"What!" he roared. "You dare tell us our business, and intimate that we are cowards? Get along; get out of my sight!" And he pushed the Cimmerian violently.
"Will you mock me and then lay hands on me?" grated the barbarian, his quick rage leaping up; and he returned the push with an open-handed blow that knocked his tormentor back against the rude-hewn table. Ale splashed over the jack's lip, and the Kothian roared in fury, dragging at his sword.
"Heathen dog!" he bellowed. "I'll have your heart for that!"
Steel flashed and the throng surged wildly back out of the way. In their flight they knocked over the single candle and the den was plunged in darkness, broken by the crash of upset benches, drum of flying feet, shouts, oaths of people tumbling over one another, and a single strident yell of agony that cut the din like a knife. When a candle was relighted, most of the guests had gone out by doors and broken windows, and the rest huddled behind stacks of wine kegs and under tables. The barbarian was gone; the centre of the room was deserted except for the gashed body of the Kothian. The Cimmerian, with the unerring instinct of the barbarian, had killed his man in the darkness and confusion.
The lurid lights and drunken revelry fell away behind the Cimmerian. He had discarded his torn tunic and walked through the night naked except for a loincloth and his high-strapped sandals. He moved with the supple ease of a great tiger, his steely muscles rippling under his brown skin.
He had entered the part of the city reserved for the temples. On all sides of him they glittered white in the starlight—snowy marble pillars and golden domes and silver arches, shrines of Zamora's myriad strange gods. He did not trouble his head about them; he knew that Zamora's religion, like all things of a civilized, long-settled people, was intricate and complex and had lost most of the pristine essence in a maze of formulas and rituals.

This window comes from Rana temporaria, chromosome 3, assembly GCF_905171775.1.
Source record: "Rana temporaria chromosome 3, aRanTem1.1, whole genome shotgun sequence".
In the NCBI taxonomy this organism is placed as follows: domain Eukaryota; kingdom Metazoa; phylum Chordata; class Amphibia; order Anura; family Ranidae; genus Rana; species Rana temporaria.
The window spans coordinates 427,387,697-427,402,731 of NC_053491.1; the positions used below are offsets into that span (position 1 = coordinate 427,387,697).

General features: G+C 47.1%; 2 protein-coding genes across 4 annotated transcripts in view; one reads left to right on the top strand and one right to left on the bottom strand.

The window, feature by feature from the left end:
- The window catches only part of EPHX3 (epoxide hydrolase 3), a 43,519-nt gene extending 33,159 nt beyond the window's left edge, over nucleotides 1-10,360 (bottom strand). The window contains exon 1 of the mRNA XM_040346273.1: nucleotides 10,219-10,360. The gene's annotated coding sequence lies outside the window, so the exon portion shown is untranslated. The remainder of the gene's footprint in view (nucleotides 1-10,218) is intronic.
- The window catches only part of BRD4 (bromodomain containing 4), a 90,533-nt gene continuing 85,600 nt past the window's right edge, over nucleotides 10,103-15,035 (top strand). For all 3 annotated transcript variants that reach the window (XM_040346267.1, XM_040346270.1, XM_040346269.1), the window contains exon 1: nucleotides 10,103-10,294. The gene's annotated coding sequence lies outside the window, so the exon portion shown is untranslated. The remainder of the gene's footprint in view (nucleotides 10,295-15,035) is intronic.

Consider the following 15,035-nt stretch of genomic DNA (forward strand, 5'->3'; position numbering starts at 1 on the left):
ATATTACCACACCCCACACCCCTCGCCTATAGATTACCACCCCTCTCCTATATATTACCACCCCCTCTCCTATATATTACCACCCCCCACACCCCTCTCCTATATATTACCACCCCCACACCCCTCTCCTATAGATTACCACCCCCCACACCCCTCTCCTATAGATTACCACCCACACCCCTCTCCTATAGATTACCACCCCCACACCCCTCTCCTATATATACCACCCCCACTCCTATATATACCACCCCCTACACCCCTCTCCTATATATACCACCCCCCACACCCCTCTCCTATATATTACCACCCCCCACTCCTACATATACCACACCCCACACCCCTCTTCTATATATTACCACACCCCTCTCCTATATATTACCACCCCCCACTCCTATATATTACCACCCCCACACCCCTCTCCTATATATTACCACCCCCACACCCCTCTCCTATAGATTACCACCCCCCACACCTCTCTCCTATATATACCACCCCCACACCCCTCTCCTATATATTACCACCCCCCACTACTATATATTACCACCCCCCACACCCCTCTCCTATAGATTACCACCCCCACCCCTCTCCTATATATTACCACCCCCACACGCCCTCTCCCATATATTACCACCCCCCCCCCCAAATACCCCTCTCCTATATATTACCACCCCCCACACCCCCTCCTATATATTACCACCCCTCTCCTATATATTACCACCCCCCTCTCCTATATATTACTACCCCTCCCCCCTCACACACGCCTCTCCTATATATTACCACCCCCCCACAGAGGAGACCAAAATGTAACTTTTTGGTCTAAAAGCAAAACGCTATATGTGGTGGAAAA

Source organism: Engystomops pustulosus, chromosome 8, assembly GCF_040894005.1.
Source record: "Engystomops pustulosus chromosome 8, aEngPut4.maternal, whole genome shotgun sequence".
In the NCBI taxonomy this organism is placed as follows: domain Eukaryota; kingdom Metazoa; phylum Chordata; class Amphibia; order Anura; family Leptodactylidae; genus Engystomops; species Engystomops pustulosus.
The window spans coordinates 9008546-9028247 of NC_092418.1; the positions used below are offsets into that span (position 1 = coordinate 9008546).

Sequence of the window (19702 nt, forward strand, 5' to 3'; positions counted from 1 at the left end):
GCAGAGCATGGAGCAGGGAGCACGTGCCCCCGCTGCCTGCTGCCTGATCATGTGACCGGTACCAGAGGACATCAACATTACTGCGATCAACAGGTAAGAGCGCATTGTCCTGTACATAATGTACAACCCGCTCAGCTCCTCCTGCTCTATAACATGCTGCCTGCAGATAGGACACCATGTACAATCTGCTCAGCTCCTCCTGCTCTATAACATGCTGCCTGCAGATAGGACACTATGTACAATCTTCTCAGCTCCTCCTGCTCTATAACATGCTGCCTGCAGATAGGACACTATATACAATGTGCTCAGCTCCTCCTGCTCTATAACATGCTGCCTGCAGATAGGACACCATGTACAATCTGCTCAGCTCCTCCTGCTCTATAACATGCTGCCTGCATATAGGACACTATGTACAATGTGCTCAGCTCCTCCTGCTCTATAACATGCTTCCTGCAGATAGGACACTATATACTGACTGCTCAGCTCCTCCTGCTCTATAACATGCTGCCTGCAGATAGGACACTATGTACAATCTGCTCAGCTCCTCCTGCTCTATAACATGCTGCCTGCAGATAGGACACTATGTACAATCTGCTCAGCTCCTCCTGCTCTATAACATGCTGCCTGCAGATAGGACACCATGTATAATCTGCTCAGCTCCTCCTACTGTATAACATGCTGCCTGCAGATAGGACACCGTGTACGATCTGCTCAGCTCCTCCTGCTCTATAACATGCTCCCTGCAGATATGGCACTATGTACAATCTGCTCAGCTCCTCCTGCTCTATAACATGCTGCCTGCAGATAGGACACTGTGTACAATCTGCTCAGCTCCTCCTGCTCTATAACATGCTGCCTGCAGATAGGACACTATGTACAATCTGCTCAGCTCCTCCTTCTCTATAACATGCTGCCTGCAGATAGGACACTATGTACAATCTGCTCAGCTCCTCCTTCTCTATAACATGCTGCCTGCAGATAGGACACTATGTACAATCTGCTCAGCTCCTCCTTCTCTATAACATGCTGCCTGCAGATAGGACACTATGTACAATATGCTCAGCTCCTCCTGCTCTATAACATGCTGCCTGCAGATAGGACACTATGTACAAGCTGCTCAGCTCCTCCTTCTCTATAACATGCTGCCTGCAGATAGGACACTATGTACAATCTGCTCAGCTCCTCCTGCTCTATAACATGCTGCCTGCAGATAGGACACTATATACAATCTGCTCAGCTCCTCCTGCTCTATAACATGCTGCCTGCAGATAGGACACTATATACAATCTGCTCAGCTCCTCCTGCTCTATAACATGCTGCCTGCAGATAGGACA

He had squatted for hours in the courtyards of the philosophers, listening to the arguments of theologians and teachers, and come away in a haze of bewilderment, sure of only one thing, and that, that they were all touched in the head.
His gods were simple and understandable; Crom was their chief, and he lived on a great mountain, whence he sent forth dooms and death. It was useless to call on Crom, because he was a gloomy, savage god, and he hated weaklings. But he gave a man courage at birth, and the will and might to kill his enemies, which, in the Cimmerian's mind, was all any god should be expected to do.
His sandalled feet made no sound on the gleaming pave. No watchmen passed, for even the thieves of the Maul shunned the temples, where strange dooms had been known to fall on violators. Ahead of him he saw, looming against the sky, the Tower of the Elephant. He mused, wondering why it was so named. No one seemed to know. He had never seen an elephant, but he vaguely understood that it was a monstrous animal, with a tail in front as well as behind. This a wandering Shemite had told him, swearing that he had seen such beasts by the thousands in the country of the Hyrkanians; but all men knew what liars were the men of Shem. At any rate, there were no elephants in Zamora.
The shimmering shaft of the tower rose frostily in the stars. In the sunlight it shone so dazzlingly that few could bear its glare, and men said it was built of silver. It was round, a slim, perfect cylinder, a hundred and fifty feet in height, and its rim glittered in the starlight with the great jewels which crusted it. The tower stood among the waving, exotic trees of a garden raised high above the general level of the city. A high wall enclosed this garden, and outside the wall was a lower level, likewise enclosed by a wall. No lights shone forth; there seemed to be no windows in the tower—at least not above the level of the inner wall. Only the gems high above sparkled frostily in the starlight.